Our modern world of technology, data and increasingly tightened regulatory requirements is coming to the point where it is barely manageable. In our earlier RegTech blog we mentioned that more regulation means recording and storing more data, but also reporting more data. The volumes of client-related and regulation-related data are ever increasing and are consuming more and more resources by the day.

While software providers like TrustQuay can certainly ease the burden by providing efficient and effective software solutions, there is still one big step which is just as – if not more – resource consuming than the actual collating, maintenance and storing of required client data.

And that is regulatory filings.

Especially for service providers with large numbers of entities they manage, it can be a big task to collate all the required information for annual corporate filings, tax reporting, AML related reporting, economic substance, beneficial ownership filings etc.

As long as the only way to submit the filings is via online portals, emails, PDF or CSV uploads etc, that will still take a significant effort to accomplish.

So how do we overcome this hurdle?

Application Programming Interface to the rescue

Application Programming Interface technology – or API – is a component of the new RegTech trend but has been around for a while and more or less runs our lives while hidden backstage.

The API technology enables sending data from one device to an internet service, where the service can then do ‘its thing’, and then sends the data back to our devices. We can do all sorts of everyday administrative things on our phones thanks to that – argue on social media platforms, pay our bills, order takeaways or check our bank account status.

So why are we not doing regulatory submissions this way?

A simple answer is – it needs two to tango. Regulators across the world need to adopt and enable this technology so we, at TrustQuay, can enable that solution for our customers.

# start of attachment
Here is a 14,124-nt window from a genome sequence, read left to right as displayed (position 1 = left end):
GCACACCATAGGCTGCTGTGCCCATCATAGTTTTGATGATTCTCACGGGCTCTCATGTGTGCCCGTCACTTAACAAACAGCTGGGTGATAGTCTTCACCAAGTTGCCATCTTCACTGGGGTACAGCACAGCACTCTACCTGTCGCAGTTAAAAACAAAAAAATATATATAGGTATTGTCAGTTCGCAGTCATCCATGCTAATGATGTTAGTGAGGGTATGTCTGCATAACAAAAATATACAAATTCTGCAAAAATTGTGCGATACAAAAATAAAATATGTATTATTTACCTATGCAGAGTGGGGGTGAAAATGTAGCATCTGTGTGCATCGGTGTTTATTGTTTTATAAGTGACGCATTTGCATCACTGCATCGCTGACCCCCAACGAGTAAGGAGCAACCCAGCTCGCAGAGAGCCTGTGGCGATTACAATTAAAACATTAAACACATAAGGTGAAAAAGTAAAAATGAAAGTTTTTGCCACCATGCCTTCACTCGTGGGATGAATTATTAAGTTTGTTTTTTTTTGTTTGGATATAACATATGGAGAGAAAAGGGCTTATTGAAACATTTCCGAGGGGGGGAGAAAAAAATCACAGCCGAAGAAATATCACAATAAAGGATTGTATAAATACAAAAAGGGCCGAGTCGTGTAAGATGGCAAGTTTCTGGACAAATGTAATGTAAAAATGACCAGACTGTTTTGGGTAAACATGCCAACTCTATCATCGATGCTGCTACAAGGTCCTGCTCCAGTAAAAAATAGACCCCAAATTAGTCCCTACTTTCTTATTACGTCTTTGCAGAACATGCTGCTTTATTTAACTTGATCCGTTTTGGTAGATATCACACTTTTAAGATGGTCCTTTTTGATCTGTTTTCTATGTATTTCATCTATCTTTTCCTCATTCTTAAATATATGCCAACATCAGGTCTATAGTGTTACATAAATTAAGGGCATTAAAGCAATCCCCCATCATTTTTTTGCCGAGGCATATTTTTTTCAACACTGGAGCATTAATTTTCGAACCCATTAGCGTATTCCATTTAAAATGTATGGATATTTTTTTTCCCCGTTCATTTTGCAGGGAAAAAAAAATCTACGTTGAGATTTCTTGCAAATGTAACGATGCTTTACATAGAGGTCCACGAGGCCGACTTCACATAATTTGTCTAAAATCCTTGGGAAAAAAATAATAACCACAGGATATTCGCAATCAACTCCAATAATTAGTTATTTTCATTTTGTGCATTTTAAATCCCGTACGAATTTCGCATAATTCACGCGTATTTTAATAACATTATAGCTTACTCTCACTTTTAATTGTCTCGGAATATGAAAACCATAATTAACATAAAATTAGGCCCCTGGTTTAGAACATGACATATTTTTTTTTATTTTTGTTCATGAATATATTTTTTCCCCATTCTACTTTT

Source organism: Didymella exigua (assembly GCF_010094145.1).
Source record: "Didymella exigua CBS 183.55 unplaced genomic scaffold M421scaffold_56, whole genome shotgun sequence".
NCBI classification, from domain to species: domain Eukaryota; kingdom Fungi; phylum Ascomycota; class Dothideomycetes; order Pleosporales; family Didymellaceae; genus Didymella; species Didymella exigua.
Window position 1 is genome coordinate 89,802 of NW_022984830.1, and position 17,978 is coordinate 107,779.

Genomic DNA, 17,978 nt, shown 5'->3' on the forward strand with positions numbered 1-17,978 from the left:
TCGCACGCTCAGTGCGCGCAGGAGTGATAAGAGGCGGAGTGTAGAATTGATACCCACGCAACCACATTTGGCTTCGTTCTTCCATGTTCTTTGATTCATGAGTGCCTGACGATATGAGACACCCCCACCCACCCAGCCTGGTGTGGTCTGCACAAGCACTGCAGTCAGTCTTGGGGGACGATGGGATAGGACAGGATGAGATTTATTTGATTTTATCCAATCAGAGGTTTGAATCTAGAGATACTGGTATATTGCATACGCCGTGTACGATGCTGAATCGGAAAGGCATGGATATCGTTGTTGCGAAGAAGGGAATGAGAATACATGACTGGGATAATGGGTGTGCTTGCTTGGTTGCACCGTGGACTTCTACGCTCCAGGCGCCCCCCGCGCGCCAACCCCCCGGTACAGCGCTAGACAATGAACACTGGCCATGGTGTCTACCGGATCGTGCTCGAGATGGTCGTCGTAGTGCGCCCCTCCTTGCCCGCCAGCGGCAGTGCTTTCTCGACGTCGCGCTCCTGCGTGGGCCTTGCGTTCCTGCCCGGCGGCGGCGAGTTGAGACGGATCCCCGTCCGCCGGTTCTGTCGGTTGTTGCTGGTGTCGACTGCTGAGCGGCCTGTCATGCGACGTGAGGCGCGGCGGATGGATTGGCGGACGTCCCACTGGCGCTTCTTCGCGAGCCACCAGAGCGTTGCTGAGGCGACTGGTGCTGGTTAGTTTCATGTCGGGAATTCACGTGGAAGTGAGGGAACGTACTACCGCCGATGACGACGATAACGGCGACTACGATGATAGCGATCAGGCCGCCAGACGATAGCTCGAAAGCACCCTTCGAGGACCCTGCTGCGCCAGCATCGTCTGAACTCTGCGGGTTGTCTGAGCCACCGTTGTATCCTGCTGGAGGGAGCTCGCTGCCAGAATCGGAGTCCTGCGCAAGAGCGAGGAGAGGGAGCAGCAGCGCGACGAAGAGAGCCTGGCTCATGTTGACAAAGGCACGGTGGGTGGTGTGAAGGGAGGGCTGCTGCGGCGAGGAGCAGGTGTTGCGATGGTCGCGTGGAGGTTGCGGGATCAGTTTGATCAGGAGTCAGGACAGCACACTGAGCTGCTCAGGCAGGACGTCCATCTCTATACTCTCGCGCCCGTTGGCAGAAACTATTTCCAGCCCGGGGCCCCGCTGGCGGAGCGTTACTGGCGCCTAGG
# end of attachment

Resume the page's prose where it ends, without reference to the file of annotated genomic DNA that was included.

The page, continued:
It is very encouraging to see the Jersey Financial Services Commission (JFSC), alongside others like the Monetary Authority of Singapore, are adopting APIs for their routine interactions. JFSC have started the transition by adopting this technology for some of their submissions to the Registry.

As part of their 2020 Registry Programme, JFSC are looking to enable API technology so the industry participants can access and amend company data using APIs, as well as submit the new annual confirmation statement using APIs.

This will mean that our users can access and maintain the data held by the Registry directly from TrustQuay software, rather than using the online portal separately.

World of opportunities

Having a direct access to the Registry via the TrustQuay software has the potential to streamline a lot of business processes and remove a lot of manual intervention that is currently required for data maintenance and regulatory reporting.

We at TrustQuay are very much looking forward to working with Jersey FSC to enable API technology in our software for our customers. As more regulators around the world embark on the same API journey, we will certainly look to engage, share our experience and make the API service available for our customers in as many jurisdictions as possible.

About the Author

Nina Mileksic

Nina is Compliance Product Manager at TrustQuay